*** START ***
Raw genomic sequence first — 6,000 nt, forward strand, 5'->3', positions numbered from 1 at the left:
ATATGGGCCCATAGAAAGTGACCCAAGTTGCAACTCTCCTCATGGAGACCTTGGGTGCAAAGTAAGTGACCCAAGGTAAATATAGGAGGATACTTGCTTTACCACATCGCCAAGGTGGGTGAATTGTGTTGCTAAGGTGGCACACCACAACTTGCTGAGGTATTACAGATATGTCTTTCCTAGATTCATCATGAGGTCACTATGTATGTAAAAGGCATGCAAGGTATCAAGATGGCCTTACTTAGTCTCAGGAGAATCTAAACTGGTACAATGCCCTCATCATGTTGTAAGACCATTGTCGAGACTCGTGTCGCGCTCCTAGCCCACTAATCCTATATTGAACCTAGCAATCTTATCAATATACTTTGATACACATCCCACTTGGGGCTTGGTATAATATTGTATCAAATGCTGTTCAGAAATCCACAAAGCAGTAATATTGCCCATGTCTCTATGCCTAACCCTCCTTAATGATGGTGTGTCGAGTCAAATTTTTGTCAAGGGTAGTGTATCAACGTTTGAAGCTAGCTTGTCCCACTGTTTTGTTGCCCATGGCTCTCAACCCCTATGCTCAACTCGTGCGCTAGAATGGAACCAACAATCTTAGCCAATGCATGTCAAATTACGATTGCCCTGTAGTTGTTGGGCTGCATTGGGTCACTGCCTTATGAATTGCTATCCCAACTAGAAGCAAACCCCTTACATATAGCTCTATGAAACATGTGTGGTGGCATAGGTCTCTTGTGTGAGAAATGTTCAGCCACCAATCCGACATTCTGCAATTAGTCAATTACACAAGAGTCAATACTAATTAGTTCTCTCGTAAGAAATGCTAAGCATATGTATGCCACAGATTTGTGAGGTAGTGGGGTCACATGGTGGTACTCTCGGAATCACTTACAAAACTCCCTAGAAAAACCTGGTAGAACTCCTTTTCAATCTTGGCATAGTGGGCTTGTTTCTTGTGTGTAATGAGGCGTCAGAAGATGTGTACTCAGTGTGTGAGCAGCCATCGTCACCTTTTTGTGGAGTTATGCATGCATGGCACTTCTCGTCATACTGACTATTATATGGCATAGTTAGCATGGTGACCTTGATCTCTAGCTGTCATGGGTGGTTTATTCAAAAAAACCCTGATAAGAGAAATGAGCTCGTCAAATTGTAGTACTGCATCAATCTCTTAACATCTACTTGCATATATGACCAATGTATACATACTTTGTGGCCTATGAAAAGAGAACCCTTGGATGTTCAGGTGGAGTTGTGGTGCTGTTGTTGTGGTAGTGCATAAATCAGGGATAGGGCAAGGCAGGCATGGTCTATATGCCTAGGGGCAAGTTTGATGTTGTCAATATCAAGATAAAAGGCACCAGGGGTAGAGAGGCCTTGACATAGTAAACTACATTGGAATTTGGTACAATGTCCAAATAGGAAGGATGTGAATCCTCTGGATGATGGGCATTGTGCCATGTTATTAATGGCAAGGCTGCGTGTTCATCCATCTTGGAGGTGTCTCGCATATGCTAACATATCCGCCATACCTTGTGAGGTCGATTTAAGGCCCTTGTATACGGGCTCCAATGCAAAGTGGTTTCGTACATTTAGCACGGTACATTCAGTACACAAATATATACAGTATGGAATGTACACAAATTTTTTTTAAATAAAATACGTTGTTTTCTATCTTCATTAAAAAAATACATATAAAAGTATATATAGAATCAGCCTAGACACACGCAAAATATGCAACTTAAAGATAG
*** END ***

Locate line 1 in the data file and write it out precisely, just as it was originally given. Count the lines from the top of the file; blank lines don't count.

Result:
Raw genomic sequence first — 6,000 nt, forward strand, 5'->3', positions numbered from 1 at the left: